Introduction

It is well within our knowledge that the Children Act 2022 (hereinafter referred to as the “Act”) repealed the old Children Act of 2001 (hereinafter referred to as the “repealed Act”). The new law is progressive by mirroring and protecting children in this contemporary world. The main objectives of the Act include primarily giving power to Article 53 of the Constitution of Kenya, by making expansive provisions on the rights of children, children in need of care and protection, parental responsibilities, alternative care, children in conflict with the law, children services administration and even the establishment and regulation of the National Council for Children’s Services. 

Coming almost twelve years after the promulgation of the Constitution of Kenya, the Act is progressive, informed and supported by other Acts that speak to matters children, for instance, the Births and Deaths Registration Act, the Basic Education Act, 2013, the Legal Aid Act, 2016, the Victims Protection Act, 2014, the Counter Trafficking in Persons Act, 2010, the Sexual Offences Act, 2006, the Protection Against Domestic Violence Act, 2015 and not forgetting the two internationally acclaimed treaties, the Convention on the Rights of the Child and the African Charter on the Rights and Welfare of Children.

Notable provisions

  •  Best interests of the child’s considerations

It is worth noting that the first schedule of the new Children Act 2022 has laid down elaborate considerations on the Best interest of the child consideration. It cements the inoculation created by Article 53(2) of the Constitution of Kenya against adverse actions, omissions, considerations and treatment that might be meted against a child.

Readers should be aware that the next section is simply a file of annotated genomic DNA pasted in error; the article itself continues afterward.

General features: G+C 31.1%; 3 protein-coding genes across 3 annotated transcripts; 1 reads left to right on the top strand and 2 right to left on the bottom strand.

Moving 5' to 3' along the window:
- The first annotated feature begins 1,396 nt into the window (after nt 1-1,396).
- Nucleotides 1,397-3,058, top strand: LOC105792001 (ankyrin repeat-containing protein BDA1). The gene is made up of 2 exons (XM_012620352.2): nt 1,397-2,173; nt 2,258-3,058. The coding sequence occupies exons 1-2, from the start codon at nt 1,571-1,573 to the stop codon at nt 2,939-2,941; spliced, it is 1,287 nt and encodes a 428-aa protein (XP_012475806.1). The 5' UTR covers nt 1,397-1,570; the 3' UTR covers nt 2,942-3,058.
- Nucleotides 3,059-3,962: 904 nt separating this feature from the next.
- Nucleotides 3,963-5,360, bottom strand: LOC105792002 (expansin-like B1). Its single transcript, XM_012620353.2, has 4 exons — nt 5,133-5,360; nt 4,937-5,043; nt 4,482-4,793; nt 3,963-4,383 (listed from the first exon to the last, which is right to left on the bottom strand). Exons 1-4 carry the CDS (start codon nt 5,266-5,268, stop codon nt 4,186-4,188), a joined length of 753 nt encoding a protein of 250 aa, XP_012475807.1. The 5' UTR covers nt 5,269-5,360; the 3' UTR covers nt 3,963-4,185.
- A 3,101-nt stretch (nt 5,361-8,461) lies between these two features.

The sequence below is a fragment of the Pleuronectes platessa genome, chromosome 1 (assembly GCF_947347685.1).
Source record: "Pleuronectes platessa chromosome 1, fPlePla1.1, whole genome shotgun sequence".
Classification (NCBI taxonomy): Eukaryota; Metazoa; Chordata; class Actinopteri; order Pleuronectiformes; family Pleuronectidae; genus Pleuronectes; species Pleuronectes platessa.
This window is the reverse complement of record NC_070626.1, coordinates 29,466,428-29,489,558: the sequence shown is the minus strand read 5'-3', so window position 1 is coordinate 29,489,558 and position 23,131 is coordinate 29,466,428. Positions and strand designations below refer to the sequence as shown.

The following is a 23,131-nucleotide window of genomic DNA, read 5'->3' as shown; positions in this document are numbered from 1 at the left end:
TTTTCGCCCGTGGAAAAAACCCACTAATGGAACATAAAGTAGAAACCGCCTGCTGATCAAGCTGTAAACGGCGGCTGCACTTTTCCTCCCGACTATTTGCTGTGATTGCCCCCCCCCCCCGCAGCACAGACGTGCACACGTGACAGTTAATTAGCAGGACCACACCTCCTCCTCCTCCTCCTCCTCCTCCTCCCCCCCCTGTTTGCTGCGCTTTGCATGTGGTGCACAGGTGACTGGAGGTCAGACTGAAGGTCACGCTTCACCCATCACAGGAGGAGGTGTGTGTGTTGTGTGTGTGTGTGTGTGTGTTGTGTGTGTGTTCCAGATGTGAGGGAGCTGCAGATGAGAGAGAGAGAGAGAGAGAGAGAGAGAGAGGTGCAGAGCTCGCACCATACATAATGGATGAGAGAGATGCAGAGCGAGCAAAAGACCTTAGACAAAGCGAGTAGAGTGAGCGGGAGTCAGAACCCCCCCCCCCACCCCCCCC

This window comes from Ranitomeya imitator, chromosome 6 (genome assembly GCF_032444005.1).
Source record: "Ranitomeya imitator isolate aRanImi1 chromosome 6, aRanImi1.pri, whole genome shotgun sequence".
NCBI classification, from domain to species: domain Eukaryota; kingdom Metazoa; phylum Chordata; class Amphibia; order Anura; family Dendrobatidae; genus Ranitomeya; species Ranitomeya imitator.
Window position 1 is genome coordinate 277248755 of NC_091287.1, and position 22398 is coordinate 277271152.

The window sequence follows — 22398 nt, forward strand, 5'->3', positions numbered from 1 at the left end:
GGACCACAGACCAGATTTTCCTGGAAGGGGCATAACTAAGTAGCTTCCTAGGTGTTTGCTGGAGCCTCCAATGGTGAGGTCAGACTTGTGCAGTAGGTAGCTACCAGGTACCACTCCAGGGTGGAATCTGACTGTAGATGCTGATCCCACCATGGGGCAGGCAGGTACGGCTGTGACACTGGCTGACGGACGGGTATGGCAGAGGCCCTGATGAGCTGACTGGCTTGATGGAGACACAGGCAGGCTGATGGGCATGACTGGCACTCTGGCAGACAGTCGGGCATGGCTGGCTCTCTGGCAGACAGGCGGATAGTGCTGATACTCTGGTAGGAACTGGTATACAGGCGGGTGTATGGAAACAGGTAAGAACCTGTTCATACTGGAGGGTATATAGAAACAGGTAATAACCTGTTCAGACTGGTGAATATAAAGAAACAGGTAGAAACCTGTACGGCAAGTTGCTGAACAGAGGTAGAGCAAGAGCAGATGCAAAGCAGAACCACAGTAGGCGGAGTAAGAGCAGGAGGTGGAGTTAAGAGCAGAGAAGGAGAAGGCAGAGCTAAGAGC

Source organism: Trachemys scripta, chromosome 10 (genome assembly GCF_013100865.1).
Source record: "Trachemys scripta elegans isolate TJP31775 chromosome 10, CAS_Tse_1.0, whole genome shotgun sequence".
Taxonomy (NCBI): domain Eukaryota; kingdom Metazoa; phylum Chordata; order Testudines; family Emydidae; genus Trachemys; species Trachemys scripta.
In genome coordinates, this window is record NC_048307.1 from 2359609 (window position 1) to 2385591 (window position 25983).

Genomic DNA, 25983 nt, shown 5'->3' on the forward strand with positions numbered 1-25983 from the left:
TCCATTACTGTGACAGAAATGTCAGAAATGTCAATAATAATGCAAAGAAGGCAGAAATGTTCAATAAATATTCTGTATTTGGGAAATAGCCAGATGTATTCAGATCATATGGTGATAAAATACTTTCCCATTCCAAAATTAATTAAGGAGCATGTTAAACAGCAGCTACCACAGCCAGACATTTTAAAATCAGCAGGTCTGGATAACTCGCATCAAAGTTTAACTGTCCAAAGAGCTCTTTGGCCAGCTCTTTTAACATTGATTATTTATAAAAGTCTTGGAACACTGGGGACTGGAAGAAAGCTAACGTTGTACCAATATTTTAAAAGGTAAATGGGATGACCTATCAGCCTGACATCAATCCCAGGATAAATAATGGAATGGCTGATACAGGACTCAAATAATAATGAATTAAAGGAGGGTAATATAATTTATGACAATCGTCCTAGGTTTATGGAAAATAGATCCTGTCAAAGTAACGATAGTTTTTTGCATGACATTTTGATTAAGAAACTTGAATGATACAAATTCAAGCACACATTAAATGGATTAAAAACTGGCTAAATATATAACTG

Specifically, the second schedule is centred around the following reflections, as an embodiment of the best interest of a child:

  • The age, maturity, developmental stage, background and gender;
  • Special needs from taking into account the peculiar nature of each individual child;
  • The relationship the child has with the parent(s);
  • The viability, adequacy, and duration of the child’s living arrangements;
  • Stability in favour of the child;
  • Adjustment to the child’s present home, school and community;
  • The capability and viability of shred custody;
  • Cooperation of the parents/guardians toward the child care;
  • Existence of domestic abuse, child abuse; or
  • Where the child is under one year or is being breastfed;
  • Conviction of a parent/guardian on a sexual or violent offence under the Sexual Offences Act; or
  • Other reasonable factors.

 

This is a great stride towards codifying key highlights that ought to be considered when deciding on matters relating to children.

The repealed Act did not contain elaborate provisions on the Best interests of a child. Under Section 4(2) and (3) of the repealed Act, there was only a mention of the same. The rest was left to judge-made laws, legal importation from other jurisdictions, and regional and international treaties thereby giving a wide berth as to the certainty of considerations to be taken.

The Children Act 2022 has been cognizant of the judicial decisions made over the years in the child’s best interests. For instance, in the case of EKM v EBO [2020] eKLR Justice Chacha Mwita restated what Lord Kerr specified in the case of ZH (Tanzania) (FC) v Secretary of State for the Home Department [2011] UKSC 4: